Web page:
The history of cross-statements between Apple and the FBI goes back several years. While the Cupertino company does not provide access to its devices such as the iPhone in the investigation of crimes., the US feds have always ended up turning to third parties for assistance. It appears that they have succeeded once again. Privacy and security are two elements that are always connecting in one way or another, but that sometimes cannot coexist. Apple has closed security protocols on its iPhones that allow you to save any data on the devices safely. Making it impossible to access them without the user’s permission. Also Read - Apple Glasses might come earlier than expected, may launch in 2021
This privacy is superimposed on all occasions for security reasons, even for an instance, when a criminal is arrested. And when security agents need to have access to their mobile to obtain more information linking to the case, Apple refuses to help. Not for being against the investigations, but for preserving the privacy of the iPhone. Also Read - Ubisoft sues Apple and Google for selling a Rainbow Six Siege clone in their stores
The FBI has tried to intervene several iPhones in recent years, asking Apple for help in doing so and always finding a brick wall when it comes to accessing terminal information. That is why they have had to resort to tedious and expensive systems that take advantage of some vulnerability to access the system. Also Read - Apple acquires Virtual Reality startup NextVR
FBI vs Apple, a new dispute
Now, a new drawback arises between the two organizations, as the Federal Bureau of Investigation (FBI) and the Department of Justice (DOJ) have criticized Apple for resisting to help in the investigation of the Dec. 6, 2019 shooting at the Pensacola, Florida Naval Air Station. During the incident, three US sailors were killed and eight others were injured.
According to the source, the FBI detained Mohammed Saeed Alshamrani, the man responsible for the attack. The shooting carried out by this man at a naval air base was claimed by Al-Qaeda shortly after it occurred. The FBI, as it happens in all these cases, intervened fully in the investigation. At one point, they asked Apple for access to the iPhone 5 and iPhone 7 that this man owned. However, the company only provided some iCloud data without giving full access to the devices.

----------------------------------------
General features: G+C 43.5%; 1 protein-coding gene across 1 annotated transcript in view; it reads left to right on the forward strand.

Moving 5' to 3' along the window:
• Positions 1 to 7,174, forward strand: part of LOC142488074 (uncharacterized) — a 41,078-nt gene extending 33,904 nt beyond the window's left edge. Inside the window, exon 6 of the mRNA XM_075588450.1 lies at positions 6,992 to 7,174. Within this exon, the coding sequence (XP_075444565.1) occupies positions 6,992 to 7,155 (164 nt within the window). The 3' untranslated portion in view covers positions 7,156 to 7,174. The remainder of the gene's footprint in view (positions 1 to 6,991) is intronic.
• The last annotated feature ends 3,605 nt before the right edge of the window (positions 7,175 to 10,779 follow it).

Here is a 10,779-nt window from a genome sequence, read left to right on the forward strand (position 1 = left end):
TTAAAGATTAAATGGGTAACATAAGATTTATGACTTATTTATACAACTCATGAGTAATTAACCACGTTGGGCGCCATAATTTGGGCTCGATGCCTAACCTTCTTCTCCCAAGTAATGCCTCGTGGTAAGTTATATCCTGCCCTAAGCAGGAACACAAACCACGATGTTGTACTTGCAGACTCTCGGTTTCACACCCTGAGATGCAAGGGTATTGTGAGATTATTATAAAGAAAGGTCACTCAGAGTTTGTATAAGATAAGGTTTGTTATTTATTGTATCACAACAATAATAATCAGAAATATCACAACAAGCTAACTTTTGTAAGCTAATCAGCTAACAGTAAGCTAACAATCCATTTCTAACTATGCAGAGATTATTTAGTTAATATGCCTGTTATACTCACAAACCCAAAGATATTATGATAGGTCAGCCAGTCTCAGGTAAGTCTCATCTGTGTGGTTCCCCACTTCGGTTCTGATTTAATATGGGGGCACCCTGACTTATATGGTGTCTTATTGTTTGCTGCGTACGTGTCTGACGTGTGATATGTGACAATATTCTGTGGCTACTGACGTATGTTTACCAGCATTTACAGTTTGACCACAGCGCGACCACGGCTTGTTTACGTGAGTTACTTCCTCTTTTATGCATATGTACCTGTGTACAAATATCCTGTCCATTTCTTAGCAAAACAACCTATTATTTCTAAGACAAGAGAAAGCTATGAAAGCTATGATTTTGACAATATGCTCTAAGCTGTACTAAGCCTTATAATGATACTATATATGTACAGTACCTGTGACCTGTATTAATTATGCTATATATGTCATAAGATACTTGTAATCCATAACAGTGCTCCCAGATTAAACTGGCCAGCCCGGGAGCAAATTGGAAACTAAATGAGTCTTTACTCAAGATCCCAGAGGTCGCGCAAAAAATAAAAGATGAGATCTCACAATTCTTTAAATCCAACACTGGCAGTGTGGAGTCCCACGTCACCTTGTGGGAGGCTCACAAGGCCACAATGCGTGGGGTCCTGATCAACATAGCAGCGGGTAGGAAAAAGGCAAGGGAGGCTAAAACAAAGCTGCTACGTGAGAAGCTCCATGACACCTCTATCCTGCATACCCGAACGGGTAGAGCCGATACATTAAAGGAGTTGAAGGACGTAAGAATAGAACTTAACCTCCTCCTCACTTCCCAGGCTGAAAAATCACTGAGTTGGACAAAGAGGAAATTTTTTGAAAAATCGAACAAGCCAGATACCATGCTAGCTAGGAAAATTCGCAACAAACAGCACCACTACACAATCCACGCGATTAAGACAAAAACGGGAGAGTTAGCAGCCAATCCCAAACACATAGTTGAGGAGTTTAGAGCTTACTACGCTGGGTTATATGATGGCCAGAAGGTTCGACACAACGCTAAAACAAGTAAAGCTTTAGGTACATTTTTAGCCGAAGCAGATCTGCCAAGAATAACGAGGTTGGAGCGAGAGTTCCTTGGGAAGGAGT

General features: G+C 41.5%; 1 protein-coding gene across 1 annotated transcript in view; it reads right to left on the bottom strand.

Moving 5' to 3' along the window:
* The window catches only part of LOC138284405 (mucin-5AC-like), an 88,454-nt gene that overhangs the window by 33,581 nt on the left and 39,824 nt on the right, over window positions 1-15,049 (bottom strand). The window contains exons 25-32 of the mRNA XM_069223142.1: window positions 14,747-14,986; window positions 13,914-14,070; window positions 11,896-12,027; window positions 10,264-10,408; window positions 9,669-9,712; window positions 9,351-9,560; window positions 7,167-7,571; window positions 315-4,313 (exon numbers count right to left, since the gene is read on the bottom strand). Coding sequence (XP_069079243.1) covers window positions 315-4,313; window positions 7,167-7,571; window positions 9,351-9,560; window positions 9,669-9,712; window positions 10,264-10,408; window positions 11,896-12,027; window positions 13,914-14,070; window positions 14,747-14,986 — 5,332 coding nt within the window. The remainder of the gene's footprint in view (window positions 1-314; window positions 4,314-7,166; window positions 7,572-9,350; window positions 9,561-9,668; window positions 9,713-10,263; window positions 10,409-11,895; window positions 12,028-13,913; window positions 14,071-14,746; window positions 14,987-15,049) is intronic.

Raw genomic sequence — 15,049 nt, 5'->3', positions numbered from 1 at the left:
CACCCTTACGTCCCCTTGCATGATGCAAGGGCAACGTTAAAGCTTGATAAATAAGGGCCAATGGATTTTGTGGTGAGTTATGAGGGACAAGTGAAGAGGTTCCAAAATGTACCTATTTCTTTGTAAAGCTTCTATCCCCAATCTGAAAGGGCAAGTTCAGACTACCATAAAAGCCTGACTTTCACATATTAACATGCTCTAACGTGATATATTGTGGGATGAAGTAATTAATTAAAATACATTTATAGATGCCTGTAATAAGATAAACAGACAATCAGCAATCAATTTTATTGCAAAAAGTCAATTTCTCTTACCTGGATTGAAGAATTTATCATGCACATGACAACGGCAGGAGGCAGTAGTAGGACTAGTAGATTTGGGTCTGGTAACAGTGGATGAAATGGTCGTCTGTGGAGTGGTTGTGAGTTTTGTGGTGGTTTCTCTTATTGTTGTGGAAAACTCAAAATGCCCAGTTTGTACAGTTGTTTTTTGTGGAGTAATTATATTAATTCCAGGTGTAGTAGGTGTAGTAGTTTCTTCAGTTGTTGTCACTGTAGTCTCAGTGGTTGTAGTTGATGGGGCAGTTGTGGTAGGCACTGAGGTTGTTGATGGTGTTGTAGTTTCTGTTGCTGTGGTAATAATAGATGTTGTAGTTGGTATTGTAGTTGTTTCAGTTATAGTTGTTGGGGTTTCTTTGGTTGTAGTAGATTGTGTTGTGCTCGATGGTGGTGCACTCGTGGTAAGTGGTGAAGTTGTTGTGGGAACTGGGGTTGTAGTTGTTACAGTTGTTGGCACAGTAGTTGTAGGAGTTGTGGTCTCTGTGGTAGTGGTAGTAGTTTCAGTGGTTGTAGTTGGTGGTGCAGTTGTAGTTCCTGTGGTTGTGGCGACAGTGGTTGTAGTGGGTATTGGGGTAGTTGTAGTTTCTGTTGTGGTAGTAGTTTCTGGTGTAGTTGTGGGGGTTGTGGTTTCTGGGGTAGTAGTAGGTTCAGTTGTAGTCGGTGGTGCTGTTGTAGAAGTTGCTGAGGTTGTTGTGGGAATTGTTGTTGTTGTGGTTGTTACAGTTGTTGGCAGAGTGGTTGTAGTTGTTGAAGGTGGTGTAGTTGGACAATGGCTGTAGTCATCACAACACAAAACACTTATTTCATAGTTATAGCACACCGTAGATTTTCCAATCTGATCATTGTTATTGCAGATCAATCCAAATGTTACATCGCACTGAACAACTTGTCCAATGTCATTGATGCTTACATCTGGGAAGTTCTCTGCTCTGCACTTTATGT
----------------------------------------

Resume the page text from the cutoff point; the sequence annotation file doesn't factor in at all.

“Thanks to the great work of the FBI, and no thanks to Apple. We were able to unlock Alshamrani’s phones,” said US Attorney General, William Barr, in a press conference yesterday on the progress of the case. Following this attack, Alshamrani attempted to destroy the two phones with which he allegedly contacted terrorists.
“The phones contained important information that definitively established Alshamrani’s significant ties to Al Qaeda in the Arabian Peninsula (AQAP),” authorities say. The Attorney General further criticized Apple for refusing to help, noting that national security is above big corporations.
The assigned agents found that Alshamrani and his Al Qaeda partners communicated through encrypted applications. Plans for the US attack began in 2015, for which he teamed up with the Royal Saudi Arabian Air Force to carry out a “special operation.”
“In the months leading up to the December 6, 2019 attack, in the United States. Alshamrani had specific conversations with AQAP associates abroad about plans and tactics,” the report states without elaborating. Authorities note that accessing the information on the phones helped other investigations. Including an action against Abdullah al-Maliki, one of Alshamrani’s partners, in Yemen.
This is not the first time that Apple has refused to help federal authorities obtain information from cell phones. Since, in 2015, it refused to unlock the iPhone 5C of one of the attackers in San Bernardino, California.